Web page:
Neil McAllister recently wrote a piece on InfoWorld entitled The Case Against Web Apps. In it, he outlines “Five reasons why Web-based development might not be the best choice for your enterprise.” Obviously, as an employee of a web application services and products company, I disagree strongly with that opinion.
Web applications are not a “trend” in enterprise software development. They represent a fundamental shift in how software is developed, implemented and used in today’s technological climate. But to be specific, let’s go point-by-point through the “case against web apps.”
“It’s client-server all over again”
It certainly is. The difference is, we’re not living in a mainframe, dumb-terminal world anymore. Server infrastructure is cheap and scalable, and as more enterprises push their IT infrastructure to the cloud (see another article from InfoWorld: IT needs to get over its cloud denial, or management will get over IT) the need for on-site datacenters will shrink and, for many companies, eventually disappear.
Web applications require no client deployment, no versioning, no installation and no machine-by-machine support. There’s no massive rollout procedure for a new version and no back-breaking process if there’s a small but important glitch in a major release.
“Web UIs are a mess”
When each project has specific and individual user experience needs, isn’t it good to reinvent the wheel a little bit? Having a blank canvas means having the chance to build exactly what is right for this application, not shoehorning an application into pre-defined constraints.
Bad web sites and bad desktop application interfaces are equally impenetrable to the average user. The success of the user experience lies not in the hands of the chosen deployment platform but in the hands of a developer with an eye for user experience. I don’t think it’s a stretch to posit that the majority of such developers work either on web applications or for Apple. When was the last time you saw a beautiful Visual Basic application interface?
“Browser technologies are too limiting.”
The proliferation of Flash, Quicktime, and Silverlight can pretty much all be explained by one fact: HTML doesn’t support embedded video. Few web developers turn to Flash or other technologies for much outside of rich multimedia playing. You also can’t consider such a tool a liability when it is available for more than 99% of all web users.
This also brings up a fundamental flaw in “the case against web apps”: if this is an article talking about using web applications for enterprise business applications, how are any of the concerns about browser compatibility valid? Don’t most enterprises have control over what browsers get used by their employees? The refusal of Internet Explorer 6 to kick the bucket certainly seems to indicate that companies have a great deal of control over how employees access the internet.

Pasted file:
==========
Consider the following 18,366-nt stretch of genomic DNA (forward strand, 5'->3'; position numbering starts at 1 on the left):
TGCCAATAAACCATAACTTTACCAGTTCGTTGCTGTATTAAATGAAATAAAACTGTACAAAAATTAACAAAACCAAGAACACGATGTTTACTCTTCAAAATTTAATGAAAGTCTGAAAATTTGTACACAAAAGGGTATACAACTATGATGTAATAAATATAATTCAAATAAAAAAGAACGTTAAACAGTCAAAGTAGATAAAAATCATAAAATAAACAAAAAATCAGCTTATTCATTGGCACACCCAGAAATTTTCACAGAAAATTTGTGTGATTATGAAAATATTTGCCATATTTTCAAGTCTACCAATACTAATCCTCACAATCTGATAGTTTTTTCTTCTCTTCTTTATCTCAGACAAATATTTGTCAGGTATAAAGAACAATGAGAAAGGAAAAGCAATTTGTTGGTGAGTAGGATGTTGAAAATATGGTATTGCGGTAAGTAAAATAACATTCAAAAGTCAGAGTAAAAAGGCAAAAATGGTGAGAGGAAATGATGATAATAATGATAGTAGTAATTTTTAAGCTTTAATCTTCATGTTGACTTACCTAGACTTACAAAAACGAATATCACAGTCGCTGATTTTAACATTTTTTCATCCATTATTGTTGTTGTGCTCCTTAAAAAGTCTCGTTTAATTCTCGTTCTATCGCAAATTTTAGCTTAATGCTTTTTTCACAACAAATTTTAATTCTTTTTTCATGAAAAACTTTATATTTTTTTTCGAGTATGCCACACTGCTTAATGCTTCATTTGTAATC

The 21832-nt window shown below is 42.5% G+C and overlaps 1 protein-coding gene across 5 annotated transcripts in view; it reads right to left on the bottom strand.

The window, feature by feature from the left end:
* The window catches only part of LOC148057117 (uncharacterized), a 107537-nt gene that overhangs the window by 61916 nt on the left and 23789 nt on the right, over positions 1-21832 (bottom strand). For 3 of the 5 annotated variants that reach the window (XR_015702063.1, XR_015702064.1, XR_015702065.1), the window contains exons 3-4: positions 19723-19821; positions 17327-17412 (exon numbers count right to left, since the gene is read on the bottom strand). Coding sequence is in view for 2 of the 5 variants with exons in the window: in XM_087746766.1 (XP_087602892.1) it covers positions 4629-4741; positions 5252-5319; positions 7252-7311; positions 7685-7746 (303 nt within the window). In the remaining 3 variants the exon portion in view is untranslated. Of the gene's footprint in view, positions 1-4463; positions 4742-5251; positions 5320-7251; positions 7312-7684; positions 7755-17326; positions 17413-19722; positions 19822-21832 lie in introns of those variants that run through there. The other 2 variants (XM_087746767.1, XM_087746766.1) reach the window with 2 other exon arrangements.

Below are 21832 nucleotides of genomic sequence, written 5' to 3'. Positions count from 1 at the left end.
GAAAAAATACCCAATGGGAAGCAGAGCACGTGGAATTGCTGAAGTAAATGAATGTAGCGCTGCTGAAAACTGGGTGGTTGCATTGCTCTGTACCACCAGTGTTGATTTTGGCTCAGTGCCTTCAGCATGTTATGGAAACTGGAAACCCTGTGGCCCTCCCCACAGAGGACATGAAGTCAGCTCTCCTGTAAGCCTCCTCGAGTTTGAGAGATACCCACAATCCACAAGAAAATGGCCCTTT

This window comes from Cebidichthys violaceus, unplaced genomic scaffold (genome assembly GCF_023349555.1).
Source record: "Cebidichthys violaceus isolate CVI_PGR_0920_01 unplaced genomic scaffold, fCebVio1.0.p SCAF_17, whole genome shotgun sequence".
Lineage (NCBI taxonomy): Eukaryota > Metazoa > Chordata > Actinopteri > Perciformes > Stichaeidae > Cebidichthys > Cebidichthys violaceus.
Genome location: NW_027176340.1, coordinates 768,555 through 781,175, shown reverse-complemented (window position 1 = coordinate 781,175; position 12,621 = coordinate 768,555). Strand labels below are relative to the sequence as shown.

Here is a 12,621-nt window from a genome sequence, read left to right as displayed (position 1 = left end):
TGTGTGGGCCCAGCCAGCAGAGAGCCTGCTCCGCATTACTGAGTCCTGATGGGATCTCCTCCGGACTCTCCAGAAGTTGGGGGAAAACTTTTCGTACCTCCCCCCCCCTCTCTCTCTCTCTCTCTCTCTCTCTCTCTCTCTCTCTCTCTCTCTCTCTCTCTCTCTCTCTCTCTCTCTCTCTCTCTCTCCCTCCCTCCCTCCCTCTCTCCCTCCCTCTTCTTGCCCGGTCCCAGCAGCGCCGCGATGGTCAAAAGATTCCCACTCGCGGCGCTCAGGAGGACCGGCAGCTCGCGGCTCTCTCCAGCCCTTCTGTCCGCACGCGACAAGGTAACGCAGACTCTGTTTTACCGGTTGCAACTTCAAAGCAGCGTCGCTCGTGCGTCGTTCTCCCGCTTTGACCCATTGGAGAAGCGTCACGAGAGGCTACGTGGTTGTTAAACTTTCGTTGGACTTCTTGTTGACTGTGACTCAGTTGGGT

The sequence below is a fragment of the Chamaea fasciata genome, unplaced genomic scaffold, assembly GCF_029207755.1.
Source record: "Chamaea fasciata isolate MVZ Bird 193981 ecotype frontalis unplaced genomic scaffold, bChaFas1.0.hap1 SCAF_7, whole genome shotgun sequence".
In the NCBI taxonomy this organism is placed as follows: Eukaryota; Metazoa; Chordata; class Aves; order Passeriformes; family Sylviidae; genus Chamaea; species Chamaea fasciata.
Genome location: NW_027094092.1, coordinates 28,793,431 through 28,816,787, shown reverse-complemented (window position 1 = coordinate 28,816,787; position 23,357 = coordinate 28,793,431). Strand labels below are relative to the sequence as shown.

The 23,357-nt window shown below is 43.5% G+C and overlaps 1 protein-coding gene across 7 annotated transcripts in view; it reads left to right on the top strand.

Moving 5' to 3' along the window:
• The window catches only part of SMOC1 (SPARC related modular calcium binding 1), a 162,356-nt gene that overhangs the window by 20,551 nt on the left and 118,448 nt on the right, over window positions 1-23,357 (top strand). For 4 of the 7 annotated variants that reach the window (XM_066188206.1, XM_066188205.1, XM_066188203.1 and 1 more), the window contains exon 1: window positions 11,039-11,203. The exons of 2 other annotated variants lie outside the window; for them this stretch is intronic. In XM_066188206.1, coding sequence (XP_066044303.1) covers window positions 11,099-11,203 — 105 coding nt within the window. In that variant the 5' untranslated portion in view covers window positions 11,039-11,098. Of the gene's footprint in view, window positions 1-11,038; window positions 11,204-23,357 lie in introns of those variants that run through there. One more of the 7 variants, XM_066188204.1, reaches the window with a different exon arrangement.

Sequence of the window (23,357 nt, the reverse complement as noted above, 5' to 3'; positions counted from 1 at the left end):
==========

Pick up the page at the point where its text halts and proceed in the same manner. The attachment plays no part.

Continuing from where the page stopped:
“The big vendors call the shots.”
Is this untrue of any development platform short of Linux? Companies are at the whim of Microsoft when they released an in-many-cases incompatible, largely disparaged upgrade to their operating system with Vista. That’s much more of a moving target than the web standards, which with the exception of Internet Explorer (another Microsoft project) make writing cross-browser, cross-operating system applications a relative ease.
“Should every employee have a browser?”
You know what? Lots of people e-mail jokes to their families from their work accounts, let’s not allow people to write e-mails anymore. I heard that sometimes people make personal calls from the office, so let’s get rid of the phones, too. Not only is this point inherently distrustful of the work ethic and general competency of most employees, it doesn’t even hold water: browsers can be used to access internal applications even if all outside internet access is restricted.
In the end, I may have spent too much time here refuting his arguments without making the real case for web applications. So, very briefly, here’s it is:
- Massively Agile: Web applications can be built, deployed, and put into general use in a matter of weeks, not months or years. New features can be rolled out on a continuous basis rather than waiting a year for a new “point release.”
- Massively Accessible: Web applications can be accessed from any device that can access the internet, regardless of operating system or system requirements. As mobile phones become more web capable this becomes even more apparent and necessary. Desktop applications require completely separate development efforts.
- The Local Data Problem: There’s no need for “shared” folders and collision control on documents in a web application. Everything is on the server, everything is up-to-date as soon as it is accessed.
- Web is the new Desktop: Technologies such as Adobe AIR and site-specific browsers have made it so that web applications are becoming more and more like desktop applications, bringing the ease of development and deployment with them.
- Collaboration is King: Web applications, due to their centralized nature, can naturally encourage less isolated, more collaborative work between employees.
Web applications aren’t the solution to every problem a business faces. If you need graphically intense 3D visualizations for your buciness, web applications probably aren’t the way to go for you. But for most businesses, most of the time, web applications will be more cost-effective, more useful and more agile than the alternative.